Q: Do you feel that you're somehow unfairly selected, that you've traveled an unfair road?

A: Life has a strange course of twists and turns and you never know which way it's going to go. I'm the unfortunate victim of a horrible disease. The best I can do is learn to live with that and keep hoping that something will come along and maybe one day there'll be a treatment or a cure and I'll be around to see it.

Q: Do you think about dying?

A: Of course. It's inevitable. I'm dealing with a disease that has almost 100 percent mortality rate over a four-or five-year period.

Q: Why is there such a wild fear of the disease?

A: Because you're dealing with a disease that there's no cure for. It's pretty obvious that you can't get it casually. There would be a hell of a lot more cases now if there were. There's been hospital workers and health care workers and families and roommates and people living with people that have had AIDS or have AIDS for the past four or five years and none of those people has ever shown signs of even exposure to the virus. Anybody who has fears of being around somebody who has AIDS just is not educated to the proper facts. How can you educate anybody that doesn't want to know? You can't force it down their throat. Fortunately I've never really encountered any blatant discrimination from anybody. Most of my friends, or especially my heterosexual friends, have been extremely supportive. They have infants and I walk in the door and they put their babies in my arms. They have no fear of me at all. They know the facts.

Q: What do you do for fun?

A: Spend time with friends or family. Go out to dinner, go out to movies. I purchased a motor scooter about three months ago, so when I'm feeling well I go out and ride that around. I've noticed such a big change in myself and my physical abilities even over the past year. How much more limited I am. I was previously a very physically active person. I would walk sometimes a couple of miles a day, bike, go to the gym. I had a lot of energy. Now, for me to do maybe do one or two small things a day requires just about all the energy that I can muster up. That's disturbing, not to be able to do things or enjoy yourself and be confined to your apartment.

Q: Do you have any realistic expectation that you'll get better?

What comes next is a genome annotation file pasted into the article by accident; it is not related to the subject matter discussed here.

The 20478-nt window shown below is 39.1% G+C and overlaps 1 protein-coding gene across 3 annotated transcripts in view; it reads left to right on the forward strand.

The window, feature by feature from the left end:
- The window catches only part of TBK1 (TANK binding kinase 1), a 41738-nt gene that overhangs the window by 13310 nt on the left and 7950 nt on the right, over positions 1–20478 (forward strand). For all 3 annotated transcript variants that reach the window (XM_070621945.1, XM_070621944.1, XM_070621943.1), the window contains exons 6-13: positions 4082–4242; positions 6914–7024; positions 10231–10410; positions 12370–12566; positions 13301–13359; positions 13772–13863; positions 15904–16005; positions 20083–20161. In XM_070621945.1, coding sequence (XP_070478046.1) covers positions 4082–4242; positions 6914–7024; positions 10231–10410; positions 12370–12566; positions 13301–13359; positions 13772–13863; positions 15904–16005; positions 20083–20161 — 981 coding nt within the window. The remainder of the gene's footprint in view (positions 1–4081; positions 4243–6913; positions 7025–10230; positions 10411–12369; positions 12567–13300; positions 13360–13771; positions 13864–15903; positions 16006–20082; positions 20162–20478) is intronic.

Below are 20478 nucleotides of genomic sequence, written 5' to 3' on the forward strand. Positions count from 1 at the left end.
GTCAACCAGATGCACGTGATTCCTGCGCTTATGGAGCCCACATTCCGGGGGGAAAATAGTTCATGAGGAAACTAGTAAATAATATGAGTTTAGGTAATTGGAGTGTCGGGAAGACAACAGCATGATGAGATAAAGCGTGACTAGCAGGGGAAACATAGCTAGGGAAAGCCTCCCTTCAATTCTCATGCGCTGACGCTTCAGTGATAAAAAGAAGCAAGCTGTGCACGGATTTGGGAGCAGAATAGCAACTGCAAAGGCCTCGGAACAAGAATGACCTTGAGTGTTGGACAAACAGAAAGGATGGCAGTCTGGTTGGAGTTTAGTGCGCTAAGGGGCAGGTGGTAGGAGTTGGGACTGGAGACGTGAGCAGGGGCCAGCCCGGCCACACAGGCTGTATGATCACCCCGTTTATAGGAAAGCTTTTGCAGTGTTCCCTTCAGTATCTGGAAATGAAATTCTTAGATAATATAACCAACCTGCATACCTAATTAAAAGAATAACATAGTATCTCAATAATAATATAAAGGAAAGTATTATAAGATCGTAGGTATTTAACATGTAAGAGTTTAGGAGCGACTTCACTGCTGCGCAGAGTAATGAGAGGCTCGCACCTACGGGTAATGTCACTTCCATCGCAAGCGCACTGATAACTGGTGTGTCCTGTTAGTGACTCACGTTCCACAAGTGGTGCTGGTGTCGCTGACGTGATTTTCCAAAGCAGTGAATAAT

A: There's always the hope. The statistics are not in my favor at this point. It's very depressing -- I know several people who have already died who a year ago who were in about the same condition I am now.

Q: Are there things that you would want that you're not going to be able to do?

A: There would have been a point in my life where I would have probably liked to maybe get married and have children. I think I'm missing out on a big part of life there.

Q: But that hasn't been compatible with the life?

A: I never said I was exclusively homosexual.

Q: Were you?

A: For a couple of years, but that doesn't rule out the fact that I still would have maybe liked a family.

Q: Do you think you could have juggled being a homosexual and having a wife and children?

A: I never really gave that much thought. That wasn't the issue. (The issue) was a feeling of missing out on having a family. I think a lot of gay people realize that they're giving that up when they choose to be gay. But I also know many gay people who either are married and have children or have previously been married and divorced and have children.

Q: Do you ever go through a day and forget that you have a disease?

A: Never. Never. It's impossible because my physical condition is a constant reminder.

Q: Do you think that gays will be looked at the same way in the future as they have been before the disease by the heterosexual world?

A: They've never been totally looked at favorably by the heterosexual world to begin with. This just gives the heterosexual world one more reason to look at them unfavorably. The important thing is to separate the disease from a person's sexual orientation and realize that the main problem is that there is a disease, not what a person does with his private life in a bedroom.